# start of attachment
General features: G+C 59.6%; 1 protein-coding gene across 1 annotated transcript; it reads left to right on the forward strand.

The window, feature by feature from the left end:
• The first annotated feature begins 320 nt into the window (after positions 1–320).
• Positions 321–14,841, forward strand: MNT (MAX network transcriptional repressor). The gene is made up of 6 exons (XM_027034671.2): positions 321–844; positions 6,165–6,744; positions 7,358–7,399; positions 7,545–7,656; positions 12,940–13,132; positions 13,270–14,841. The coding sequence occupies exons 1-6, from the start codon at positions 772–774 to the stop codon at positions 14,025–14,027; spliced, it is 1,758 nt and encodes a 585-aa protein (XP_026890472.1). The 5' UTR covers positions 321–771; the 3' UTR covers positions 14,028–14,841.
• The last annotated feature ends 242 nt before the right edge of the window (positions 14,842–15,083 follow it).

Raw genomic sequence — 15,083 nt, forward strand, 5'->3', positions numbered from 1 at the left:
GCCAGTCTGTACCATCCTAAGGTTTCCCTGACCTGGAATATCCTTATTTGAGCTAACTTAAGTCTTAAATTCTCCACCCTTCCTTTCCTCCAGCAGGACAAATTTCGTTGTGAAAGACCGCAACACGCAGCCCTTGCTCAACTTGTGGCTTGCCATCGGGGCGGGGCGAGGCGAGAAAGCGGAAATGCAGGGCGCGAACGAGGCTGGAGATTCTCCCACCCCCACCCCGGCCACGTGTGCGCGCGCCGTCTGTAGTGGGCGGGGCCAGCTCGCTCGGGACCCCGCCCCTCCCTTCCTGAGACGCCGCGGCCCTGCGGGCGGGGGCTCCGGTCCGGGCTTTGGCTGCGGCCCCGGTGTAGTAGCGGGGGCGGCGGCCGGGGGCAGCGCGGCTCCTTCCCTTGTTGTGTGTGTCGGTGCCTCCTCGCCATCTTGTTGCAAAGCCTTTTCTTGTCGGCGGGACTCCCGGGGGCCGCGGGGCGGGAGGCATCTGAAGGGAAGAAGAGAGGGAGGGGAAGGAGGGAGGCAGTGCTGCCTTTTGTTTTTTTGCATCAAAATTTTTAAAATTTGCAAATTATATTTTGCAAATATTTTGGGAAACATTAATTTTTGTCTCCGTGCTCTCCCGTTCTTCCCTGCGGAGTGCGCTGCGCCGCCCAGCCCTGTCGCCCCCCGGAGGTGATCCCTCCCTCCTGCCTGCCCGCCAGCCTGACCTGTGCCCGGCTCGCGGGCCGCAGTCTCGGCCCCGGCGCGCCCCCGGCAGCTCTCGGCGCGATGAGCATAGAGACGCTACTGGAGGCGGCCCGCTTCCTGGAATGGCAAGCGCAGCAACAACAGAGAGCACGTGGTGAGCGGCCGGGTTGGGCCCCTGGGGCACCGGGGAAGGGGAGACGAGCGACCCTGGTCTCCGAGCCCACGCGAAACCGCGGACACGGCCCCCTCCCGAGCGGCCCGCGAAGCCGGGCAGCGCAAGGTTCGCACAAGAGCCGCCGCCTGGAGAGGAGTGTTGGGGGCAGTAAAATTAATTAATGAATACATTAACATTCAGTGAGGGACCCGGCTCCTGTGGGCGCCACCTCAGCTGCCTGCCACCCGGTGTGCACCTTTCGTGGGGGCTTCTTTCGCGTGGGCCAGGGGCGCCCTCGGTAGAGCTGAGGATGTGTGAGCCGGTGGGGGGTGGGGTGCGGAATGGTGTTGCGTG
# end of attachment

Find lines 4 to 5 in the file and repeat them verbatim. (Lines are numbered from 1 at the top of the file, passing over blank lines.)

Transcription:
• Positions 321–14,841, forward strand: MNT (MAX network transcriptional repressor). The gene is made up of 6 exons (XM_027034671.2): positions 321–844; positions 6,165–6,744; positions 7,358–7,399; positions 7,545–7,656; positions 12,940–13,132; positions 13,270–14,841. The coding sequence occupies exons 1-6, from the start codon at positions 772–774 to the stop codon at positions 14,025–14,027; spliced, it is 1,758 nt and encodes a 585-aa protein (XP_026890472.1). The 5' UTR covers positions 321–771; the 3' UTR covers positions 14,028–14,841.
• The last annotated feature ends 242 nt before the right edge of the window (positions 14,842–15,083 follow it).